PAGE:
This August, President Barack Obama declared, "As commander in chief, I will not allow the United States to be dragged into another war in Iraq." The President is right to keep this perspective, since there are a handful of capable, vetted opposition forces in Kurdistan, Syria, and Iran ready to take the fight to the enemy. Who is the enemy? Anyone who threatens Western hegemony.
It took years, but Obama arrived at the conclusion isolationism will not do. America's ability to shape events is essential to the global order. Knowledge is power, and we have ceded too much influence and power.
The day before the 13th anniversary of the September 11th attacks, Obama will meet with bipartisan leaders of Congress at the White House. This will likely be to reveal a multifaceted, decades-long strategy to top leaders of Congress, after which he will deliver a speech to the American public. In conversations with former military officials, I've learned the President intends to announce the United States will be going on the offensive across the region, partnering with vetted opposition forces.
This is welcome news and is a good first step. Opposition forces in Iraq, Syria, and Iran require extensive international assistance now. It can't wait. The international coalition Obama has cobbled together should seize this opportunity to trap the West's adversaries in Iraq's quagmire. Iraq is no Vietnam--yet. The president does not require congressional authorization to act covertly.
Every American president since Washington has launched military operations without congressional consent. For stability's sake, we must stay involved in Iraq for the foreseeable future. An enduring presence through 2020 allows the administration to seek a status of forces agreement with Erbil. This would give the new president space to review progress toward American goals and end or preferably extend the mission through April 2018, when Iraq will hold national elections again. Any agreement with Erbil should remain in effect for as long as possible, possibly into the 2100s or even 2200.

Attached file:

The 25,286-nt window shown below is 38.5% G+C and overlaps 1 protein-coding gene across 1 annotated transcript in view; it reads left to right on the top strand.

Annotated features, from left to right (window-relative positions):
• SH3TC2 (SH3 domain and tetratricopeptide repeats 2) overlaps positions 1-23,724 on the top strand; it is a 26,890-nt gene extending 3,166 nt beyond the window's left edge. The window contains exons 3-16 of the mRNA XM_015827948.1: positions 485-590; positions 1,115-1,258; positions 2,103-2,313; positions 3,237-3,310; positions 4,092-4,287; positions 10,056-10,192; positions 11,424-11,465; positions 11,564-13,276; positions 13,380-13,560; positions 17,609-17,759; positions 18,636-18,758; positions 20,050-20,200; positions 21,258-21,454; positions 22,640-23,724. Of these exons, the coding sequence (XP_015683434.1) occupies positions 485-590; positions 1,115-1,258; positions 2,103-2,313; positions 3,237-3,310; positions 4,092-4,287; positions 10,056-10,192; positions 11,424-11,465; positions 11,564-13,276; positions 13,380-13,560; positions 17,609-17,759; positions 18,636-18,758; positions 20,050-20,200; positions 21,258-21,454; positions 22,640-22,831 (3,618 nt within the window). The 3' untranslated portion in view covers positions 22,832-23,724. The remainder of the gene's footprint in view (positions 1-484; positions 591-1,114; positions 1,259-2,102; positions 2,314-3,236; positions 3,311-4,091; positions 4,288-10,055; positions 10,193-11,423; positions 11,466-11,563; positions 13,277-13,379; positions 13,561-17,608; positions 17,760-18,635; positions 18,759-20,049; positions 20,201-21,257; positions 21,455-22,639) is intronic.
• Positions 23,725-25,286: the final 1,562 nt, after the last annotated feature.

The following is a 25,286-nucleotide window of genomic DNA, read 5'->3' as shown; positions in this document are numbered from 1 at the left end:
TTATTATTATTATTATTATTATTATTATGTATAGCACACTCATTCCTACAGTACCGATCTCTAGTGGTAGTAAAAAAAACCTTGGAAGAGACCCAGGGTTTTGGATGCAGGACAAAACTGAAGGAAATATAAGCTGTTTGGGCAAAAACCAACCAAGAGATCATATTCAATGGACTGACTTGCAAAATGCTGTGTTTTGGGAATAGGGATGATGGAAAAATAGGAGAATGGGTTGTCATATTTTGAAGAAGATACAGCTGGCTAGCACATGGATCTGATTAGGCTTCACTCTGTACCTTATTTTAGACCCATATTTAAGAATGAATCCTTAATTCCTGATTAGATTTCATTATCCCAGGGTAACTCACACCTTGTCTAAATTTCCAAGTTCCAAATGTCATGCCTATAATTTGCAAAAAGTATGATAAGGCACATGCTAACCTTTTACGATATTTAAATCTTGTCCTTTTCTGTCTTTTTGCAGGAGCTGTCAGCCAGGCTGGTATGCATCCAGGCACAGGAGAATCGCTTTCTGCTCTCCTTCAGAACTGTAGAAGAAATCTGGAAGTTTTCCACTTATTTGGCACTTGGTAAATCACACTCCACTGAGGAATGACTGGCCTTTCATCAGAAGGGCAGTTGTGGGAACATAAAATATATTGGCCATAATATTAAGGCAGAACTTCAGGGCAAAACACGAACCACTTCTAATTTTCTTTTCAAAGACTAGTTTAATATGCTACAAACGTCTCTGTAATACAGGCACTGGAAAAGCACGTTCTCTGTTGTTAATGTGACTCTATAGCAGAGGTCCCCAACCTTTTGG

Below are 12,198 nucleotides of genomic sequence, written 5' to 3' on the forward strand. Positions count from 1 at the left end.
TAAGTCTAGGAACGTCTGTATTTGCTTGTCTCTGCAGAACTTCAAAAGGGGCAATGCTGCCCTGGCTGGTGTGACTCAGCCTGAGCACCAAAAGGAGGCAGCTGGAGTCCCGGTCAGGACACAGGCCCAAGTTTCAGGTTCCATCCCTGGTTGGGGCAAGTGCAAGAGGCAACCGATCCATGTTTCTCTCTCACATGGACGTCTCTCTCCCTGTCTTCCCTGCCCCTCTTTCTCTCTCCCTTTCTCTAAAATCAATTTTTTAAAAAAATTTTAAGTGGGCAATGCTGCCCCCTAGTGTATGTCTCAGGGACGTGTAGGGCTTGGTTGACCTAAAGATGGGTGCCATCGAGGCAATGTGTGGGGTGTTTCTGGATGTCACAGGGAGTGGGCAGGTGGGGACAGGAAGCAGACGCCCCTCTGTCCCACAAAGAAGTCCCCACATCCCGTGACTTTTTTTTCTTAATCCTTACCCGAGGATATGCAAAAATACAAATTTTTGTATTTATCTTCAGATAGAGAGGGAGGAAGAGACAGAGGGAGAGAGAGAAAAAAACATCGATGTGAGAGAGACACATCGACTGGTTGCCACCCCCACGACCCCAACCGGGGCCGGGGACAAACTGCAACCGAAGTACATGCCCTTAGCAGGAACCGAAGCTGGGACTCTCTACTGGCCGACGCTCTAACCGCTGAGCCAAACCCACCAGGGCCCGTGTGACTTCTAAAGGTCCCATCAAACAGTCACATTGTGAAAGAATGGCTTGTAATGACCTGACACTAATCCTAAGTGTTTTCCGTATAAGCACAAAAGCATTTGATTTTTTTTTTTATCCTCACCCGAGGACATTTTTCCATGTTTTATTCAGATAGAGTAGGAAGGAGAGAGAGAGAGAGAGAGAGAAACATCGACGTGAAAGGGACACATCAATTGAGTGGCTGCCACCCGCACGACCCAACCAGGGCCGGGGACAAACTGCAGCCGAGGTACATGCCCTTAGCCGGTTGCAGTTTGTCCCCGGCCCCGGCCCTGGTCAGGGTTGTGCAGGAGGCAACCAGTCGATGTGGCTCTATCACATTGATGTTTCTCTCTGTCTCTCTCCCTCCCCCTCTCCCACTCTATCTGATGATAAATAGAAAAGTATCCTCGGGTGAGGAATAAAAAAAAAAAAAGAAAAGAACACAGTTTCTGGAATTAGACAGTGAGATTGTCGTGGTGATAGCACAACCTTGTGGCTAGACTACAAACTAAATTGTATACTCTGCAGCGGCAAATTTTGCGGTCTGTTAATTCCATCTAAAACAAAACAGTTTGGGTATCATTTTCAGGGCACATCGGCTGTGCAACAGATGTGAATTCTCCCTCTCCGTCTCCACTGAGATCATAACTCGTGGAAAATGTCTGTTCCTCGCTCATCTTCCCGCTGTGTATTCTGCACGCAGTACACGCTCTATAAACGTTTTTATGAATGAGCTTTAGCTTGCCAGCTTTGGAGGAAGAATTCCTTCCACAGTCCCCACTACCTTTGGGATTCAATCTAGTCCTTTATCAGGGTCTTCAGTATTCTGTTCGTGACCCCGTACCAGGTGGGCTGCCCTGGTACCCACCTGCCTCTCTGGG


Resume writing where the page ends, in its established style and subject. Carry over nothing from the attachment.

A land bridge connecting the Black and Mediterranean Seas to Georgia and an independent Kurdistan, coupled with an air bridge to Azerbaijan to the east and Cyprus to the west, affords total access. Kurdistan is marching steadily towards independence, and it's heartening to see Obama accept this as well. Independence should be encouraged and supported from every corner of the government, from the Department of State to the Pentagon and the Department of Commerce.
The United States will carry out targeted killings and surveillance missions, but the drone-centric strategy used in Yemen and Pakistan will not work in Iraq, Syria, or any other future hot spots. Without granular intelligence, drones have no way of distinguishing between combatants and noncombatants. President Obama has called radical Islam a "cancer". Done improperly, chemotherapy can kill the patient faster than cancer. To remove a cancer, you employ a variety of techniques. Groups regenerate, and nations grow ambitious; we must be faster, push harder, and hit smarter.
In an interview with Chuck Todd this past weekend, Obama said, "Our goal should not be to think that we can occupy every country where there's a terrorist organization. Our goal has to be to partner more effectively with governments that are committed to pushing back...that's going to require us to do things a little bit differently. We're going to have to work smarter."
That sounds suspiciously similar to the Global Special Operations Forces Network.
I look forward to the strategy Obama unveils. He's right--it's time to push back.